Dr. Glenn Maleyko

Press Release #46 – Some summer property tax bills to include corrected levy

Construction workers build a wall at Haigh Elementary

Press Release #46 / June 13, 2024

While Dearborn Public Schools is only collecting 2.3352 mills of its recently reapproved operating millage, some property owners in Dearborn and Dearborn Heights will see higher rates this summer after it was discovered that the tax was left off some bills last year.

For the 2024-25 tax cycle, the district’s operating millage will be 2.3352 mills, well below the 4 mills that was authorized by voters in February. That operating millage will apply to district property owners in both municipalities. Dearborn Public Schools includes almost all of Dearborn and a section of Dearborn Heights. Property owners will also see 1.35 mills for payments for the school bond voters approved in 2013.  For comparison, total school district taxes for homeowners this year are 3.6852 mills, which is far lower than the 9.67 mills homeowners paid as recently as 2021.  (See the tax chart.)

This is the last year Dearborn Public Schools is authorized by voters to collect up to 6.17 mills under an operating millage reapproved in 2014. After 2024, the district can only collect up to a maximum of 4 mills, which voters approved in February 2024. The district expects the operating millage rate to settle in the range of 2.4 mills, but it will vary some each year.  Dearborn Schools is allowed to collect $313 per student, so the millage is based on enrollment times the per pupil amount and then divided by taxable values. A mill is $1 of tax for every $1,000 of taxable value.

Two years ago, Dearborn Public Schools did not levy its operating millage to correct for an issue caused by the late passage of the state budget the previous year. That state budget required the district to lower the amount it collected from property owners, but the change came after most property tax bills had been paid. 

For last year’s 2023-24 tax cycle, the district levied 2.04 mills. The rate was still slightly lower than usual to finish making up for the overcollection two years prior.

However, the district recently learned that due to clerical errors, the cities under collected district taxes on last year’s bills. The City of Dearborn failed to collect the reinstated 2.04 operating millage on the district’s non-homestead properties, including businesses and rentals, in the summer of 2023.  Dearborn Heights did not collect the operating millage in the 2023-24 tax cycle on district homeowners in that city.  Because of the omissions, the property owners who were under taxed last year will have the additional 2.04 mill tax added to this year’s tax bills as a one time correction.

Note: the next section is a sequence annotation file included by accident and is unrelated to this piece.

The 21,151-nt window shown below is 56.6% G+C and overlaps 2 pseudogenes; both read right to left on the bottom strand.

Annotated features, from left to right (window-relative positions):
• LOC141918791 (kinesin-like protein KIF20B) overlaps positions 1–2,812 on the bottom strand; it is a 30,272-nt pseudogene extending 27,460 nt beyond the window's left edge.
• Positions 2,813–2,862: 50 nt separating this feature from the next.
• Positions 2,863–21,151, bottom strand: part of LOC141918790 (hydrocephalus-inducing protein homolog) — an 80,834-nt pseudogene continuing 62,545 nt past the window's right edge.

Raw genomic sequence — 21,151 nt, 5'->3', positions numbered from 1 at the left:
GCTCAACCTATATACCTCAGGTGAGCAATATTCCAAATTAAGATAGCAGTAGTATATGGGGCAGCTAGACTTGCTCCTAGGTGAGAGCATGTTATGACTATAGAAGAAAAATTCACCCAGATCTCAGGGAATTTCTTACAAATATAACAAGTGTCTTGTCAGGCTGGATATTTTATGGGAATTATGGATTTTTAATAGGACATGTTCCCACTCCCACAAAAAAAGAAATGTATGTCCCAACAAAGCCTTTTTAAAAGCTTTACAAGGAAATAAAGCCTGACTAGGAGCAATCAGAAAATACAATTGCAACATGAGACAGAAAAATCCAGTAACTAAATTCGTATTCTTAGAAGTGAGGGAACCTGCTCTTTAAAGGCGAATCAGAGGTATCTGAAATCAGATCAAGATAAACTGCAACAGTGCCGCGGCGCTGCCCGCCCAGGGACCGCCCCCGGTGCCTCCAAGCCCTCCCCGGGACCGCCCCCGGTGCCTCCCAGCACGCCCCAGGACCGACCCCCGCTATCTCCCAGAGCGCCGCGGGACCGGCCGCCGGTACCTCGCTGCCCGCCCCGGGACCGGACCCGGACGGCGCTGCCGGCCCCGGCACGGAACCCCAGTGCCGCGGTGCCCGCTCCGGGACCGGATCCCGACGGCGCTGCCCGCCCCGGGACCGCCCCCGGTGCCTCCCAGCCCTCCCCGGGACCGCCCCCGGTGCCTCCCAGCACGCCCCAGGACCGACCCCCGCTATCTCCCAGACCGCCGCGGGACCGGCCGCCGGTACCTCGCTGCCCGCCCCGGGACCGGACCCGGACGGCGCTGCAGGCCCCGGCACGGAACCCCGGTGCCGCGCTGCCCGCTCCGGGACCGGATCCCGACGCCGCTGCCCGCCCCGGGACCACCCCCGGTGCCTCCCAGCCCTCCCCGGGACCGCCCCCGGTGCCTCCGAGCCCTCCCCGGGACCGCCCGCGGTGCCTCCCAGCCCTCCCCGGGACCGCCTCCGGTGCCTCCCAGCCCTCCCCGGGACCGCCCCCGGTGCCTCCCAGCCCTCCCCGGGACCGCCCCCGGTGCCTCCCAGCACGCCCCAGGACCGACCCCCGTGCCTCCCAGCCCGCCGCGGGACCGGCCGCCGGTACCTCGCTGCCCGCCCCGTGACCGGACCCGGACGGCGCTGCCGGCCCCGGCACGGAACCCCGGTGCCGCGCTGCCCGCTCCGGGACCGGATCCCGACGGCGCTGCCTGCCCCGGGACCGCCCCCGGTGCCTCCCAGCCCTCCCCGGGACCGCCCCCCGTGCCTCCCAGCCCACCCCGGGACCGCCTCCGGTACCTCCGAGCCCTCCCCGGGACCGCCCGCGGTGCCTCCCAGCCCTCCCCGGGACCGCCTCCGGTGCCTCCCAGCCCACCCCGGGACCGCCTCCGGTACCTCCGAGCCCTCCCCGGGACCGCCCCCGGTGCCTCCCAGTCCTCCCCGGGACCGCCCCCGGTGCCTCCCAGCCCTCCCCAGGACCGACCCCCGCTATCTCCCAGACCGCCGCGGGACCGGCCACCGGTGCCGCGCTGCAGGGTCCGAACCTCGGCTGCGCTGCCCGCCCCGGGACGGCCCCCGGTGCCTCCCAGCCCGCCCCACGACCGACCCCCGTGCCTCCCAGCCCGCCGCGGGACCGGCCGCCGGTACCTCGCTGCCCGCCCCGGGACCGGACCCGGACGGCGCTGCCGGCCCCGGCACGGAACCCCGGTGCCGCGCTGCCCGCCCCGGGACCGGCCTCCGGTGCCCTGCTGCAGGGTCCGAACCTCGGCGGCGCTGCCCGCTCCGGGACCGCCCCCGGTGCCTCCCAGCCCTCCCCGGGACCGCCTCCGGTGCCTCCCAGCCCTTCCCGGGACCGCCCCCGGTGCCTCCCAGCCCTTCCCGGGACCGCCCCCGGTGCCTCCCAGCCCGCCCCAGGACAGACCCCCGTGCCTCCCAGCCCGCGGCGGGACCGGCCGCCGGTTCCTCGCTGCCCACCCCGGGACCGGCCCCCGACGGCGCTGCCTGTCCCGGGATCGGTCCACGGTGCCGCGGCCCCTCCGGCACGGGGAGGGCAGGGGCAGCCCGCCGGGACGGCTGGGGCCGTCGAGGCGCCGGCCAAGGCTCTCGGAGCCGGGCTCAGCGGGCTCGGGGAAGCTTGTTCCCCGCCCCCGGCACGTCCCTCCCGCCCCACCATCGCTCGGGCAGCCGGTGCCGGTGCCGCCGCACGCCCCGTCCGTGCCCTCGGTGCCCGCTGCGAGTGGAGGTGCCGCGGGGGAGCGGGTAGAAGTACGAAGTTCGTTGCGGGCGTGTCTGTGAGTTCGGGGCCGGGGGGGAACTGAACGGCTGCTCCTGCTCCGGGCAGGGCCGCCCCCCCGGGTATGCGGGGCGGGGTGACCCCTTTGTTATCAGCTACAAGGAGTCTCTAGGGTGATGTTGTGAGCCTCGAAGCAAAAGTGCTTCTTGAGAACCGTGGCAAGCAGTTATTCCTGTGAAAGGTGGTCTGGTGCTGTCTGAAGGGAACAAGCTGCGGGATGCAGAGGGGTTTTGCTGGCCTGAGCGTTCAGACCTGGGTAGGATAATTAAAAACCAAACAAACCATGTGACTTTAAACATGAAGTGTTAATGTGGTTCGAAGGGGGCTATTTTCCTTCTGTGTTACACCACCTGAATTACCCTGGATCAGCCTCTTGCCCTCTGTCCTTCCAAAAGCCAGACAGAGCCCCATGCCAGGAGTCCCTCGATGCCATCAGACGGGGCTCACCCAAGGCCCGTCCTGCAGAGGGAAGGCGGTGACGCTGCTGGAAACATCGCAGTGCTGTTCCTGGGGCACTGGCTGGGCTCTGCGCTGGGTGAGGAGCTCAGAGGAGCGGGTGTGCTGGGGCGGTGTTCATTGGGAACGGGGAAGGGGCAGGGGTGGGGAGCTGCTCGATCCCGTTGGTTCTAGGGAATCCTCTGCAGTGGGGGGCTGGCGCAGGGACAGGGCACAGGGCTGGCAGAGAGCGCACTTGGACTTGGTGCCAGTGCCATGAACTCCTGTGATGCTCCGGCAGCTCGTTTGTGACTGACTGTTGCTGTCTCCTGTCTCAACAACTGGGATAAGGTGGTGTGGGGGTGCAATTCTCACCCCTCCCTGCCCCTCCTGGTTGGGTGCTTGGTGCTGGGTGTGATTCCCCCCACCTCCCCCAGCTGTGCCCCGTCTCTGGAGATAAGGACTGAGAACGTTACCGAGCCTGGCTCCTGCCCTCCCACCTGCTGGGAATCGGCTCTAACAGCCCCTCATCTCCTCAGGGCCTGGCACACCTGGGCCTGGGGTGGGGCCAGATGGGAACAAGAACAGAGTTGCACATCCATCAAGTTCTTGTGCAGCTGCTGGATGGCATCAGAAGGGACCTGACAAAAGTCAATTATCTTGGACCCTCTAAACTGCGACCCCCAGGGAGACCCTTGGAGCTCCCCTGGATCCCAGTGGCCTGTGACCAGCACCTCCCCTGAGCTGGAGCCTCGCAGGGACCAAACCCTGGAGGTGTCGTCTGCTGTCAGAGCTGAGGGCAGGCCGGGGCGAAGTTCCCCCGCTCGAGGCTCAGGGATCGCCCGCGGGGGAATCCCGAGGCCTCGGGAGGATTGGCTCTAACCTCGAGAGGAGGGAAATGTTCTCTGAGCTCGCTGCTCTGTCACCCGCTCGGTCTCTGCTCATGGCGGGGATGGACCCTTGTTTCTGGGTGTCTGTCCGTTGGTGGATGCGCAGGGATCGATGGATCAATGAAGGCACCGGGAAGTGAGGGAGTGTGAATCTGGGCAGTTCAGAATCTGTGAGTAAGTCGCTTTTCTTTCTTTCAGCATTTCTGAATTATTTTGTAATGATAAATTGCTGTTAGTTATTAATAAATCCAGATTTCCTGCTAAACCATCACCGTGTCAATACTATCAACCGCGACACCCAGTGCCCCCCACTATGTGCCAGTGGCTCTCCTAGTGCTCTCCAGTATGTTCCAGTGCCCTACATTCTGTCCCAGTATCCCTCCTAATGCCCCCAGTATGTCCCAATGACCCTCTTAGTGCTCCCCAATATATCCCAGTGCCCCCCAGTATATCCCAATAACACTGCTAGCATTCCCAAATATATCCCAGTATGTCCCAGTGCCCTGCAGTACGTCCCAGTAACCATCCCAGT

Last of ESSER funding

The Board of Education approved the tentative 2024-25 budget at its June 3, 2024 meeting.  The budget is the district’s best estimate since about 70 percent of school funding comes from the state, and legislators and the governor have not yet approved school funding for next year.

The $452 million initial district budget includes the last wave of COVID-related funding.  Funds from the Elementary and Secondary School Emergency Relief Act (ESSER) must be spent, or at least allocated, by Sept. 30, 2024. The Michigan Department of Education’s COVID spending dashboard shows the district has already spent most of the $137 million it received through ESSER and related programs. The remaining 15 percent, or $20 million, is slated for ongoing building projects, including the expansion at Haigh Elementary and the installation of air conditioning at Howard, Long and Nowlin elementary schools. Those projects are scheduled to wrap up before school resumes in August.  ESSER funds can only be used for specific budget items. Among those items are building projects to improve air-handling in schools.

Unlike some districts across the state and country, Dearborn Public Schools does not expect any drastic operating changes from the funding cliff created by the end of COVID relief funds.  The district budget calls for a slight reduction in staffing, but no layoffs are expected. Staff reductions are also needed due an enrollment decline of about 1,000 students since the fall of 2019. Wages make up $165 million of the district budget for next year. 

However, with the end of ESSER, the district will be forced to reduce what it has been spending on building repairs and maintenance as certain staff salaries and other items funded by ESSER move back onto the regular budget. The district allocated $6 million the 2023-24 school year from its regular budget to building work. 

Electric buses coming

In other project news, the district has started work to install 20 high speed charging stations for the new electric buses headed to the district.  Dearborn Schools already has one electric bus and expects to get 18 more, all mostly funded through a federal grant. As part of the grant, the district has to show that 19 old diesel buses from the district’s fleet have been scrapped.  About half of the new buses will include wheelchair lifts so they can be used for special education students. The district’s Transportation Department has been testing the initial bus to get a better feel for range and charging requirements to understand how to best use the vehicles in daily service.  The district has a fleet of about 73 buses.

2024 school tax graphic